)As Michael Clarke’s Test squad settles in South Africa ahead of its much-discussed crusade to return Australia to the No.1 Test ranking, T20 captain George Bailey has dismissed altogether the importance of the ICC Rankings system in the game’s shortest format.
Speaking after Australia’s thumping 84-run win over England in Sydney in the final KFC T20 International, Bailey poured cold water on the previously discussed ambition of returning Australia to the No.1 ranking in all three formats of the game, logically suggesting that a World Cup victory in Bangladesh is the true holy grail for the T20 side.
“To be perfectly honest, and I think Pat Howard would say the same thing, I just don’t think the rankings matter,” Bailey told reporters.
“I think, T20, you win the World Cup, that’s what counts – that’s the only thing that counts.”
Australia, currently ranked sixth in the ICC T20 Rankings, are yet to win the World T20, but the resounding nature of the side’s three-nil success over England, and the absence of a number of star players from the squad, has Bailey confident in the potential of his playing group.
“I’m really happy with (the squad). One of the really pleasing things from this tour has been our versatility – we’re just starting to see so many options with bat and ball … just starting to have those extra spin options, (it was) nice to see Cameron White roll a few overs out, I don’t think we ended up using (Aaron) Finch but he can do that as well.
“I was really pleased with James Muirhead again tonight. He wanted mid on and mid off up – he’s just so confident in what he does, and I thought (he bowled) a really smart ball to get rid of (Tim) Bresnan. (It was) good to see him turning the ball the way he is.
“I thought Dan Christian, with his little off-cutters and what he brings to the team (were) all really pleasing things to see.
“(It was) great to see Mitchell Starc back – I thought he’s bowled really well these last couple of games. We were probably expecting him to be a little bit rusty and wondering how he was going to be heading into South Africa and heading into the World Cup, but it looks like he’s ready to go straight up.”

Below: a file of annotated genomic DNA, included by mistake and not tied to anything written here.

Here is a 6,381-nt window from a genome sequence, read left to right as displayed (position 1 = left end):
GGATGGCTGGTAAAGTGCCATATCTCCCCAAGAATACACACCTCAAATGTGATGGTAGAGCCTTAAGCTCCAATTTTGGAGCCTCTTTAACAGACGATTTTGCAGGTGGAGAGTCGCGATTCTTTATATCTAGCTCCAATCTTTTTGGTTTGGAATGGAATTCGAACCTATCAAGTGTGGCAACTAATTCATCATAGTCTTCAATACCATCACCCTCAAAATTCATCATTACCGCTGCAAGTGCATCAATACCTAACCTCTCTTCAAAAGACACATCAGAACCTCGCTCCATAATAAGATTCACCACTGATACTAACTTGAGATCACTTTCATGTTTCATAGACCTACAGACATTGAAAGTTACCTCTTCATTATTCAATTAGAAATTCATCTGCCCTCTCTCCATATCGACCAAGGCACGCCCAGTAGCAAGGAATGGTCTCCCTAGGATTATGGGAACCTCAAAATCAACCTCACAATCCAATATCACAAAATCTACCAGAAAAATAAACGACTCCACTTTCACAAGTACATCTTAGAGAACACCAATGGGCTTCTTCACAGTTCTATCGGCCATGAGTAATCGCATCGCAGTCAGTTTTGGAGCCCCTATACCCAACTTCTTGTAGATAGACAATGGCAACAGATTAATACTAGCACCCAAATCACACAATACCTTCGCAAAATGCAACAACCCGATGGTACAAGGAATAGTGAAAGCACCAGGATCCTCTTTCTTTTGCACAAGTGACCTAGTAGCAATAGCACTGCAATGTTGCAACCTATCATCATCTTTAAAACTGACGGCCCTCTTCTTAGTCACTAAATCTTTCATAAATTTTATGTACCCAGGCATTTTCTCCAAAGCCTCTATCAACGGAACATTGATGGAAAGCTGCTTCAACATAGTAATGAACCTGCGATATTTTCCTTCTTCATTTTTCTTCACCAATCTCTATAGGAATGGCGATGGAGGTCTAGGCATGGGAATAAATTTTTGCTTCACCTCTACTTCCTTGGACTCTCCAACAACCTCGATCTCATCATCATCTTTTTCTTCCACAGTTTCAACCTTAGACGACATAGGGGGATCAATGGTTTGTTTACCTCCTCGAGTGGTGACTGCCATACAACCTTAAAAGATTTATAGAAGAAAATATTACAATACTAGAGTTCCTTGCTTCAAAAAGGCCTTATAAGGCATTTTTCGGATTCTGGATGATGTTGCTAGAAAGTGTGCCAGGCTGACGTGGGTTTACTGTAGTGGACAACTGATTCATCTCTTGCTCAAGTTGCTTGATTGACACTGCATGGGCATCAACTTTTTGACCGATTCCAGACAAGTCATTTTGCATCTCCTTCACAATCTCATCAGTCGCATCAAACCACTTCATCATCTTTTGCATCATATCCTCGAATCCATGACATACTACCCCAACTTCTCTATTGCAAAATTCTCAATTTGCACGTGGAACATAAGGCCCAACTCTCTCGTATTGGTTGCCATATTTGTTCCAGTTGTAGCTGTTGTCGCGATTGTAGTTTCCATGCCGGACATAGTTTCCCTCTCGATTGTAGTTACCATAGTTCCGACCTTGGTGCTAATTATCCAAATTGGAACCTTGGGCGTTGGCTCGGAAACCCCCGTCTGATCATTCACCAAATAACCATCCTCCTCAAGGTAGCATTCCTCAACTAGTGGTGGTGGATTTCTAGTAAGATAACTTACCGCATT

The quality of performances from a crop of players yet to cement their place in Australia’s full-strength T20 side, and the fact that the likes of David Warner, Shane Watson and James Faulkner could all return for the World Cup, gives Bailey and the selectors a pleasant selection headache ahead of the Twenty20 series in South Africa.
Asked if there would be some unlucky players missing out on the 15-man squad, Bailey replied: “Yep, and you would hope that would be the case”.
“Any time it’s easy to pick 15, that’s probably not a great omen for what’s to come.
“There’s certainly a few (players) in South Africa that you’d have in that team.”
On the subject of Australia’s T20 ranking, Bailey cited scheduling, a lack of continuity, and regularly playing understrength XIs possible reasons for the lowly position.
“It’s a challenge for every team. Sometimes you can’t even remember who played in the last team, or how you went, (or) where it was. I think we played four last year for the entire year, so that’s tough.
“And it does quite often come at the back of a series, or there’s a series coming up.
“We haven’t played our strongest T20 side since the last World Cup.”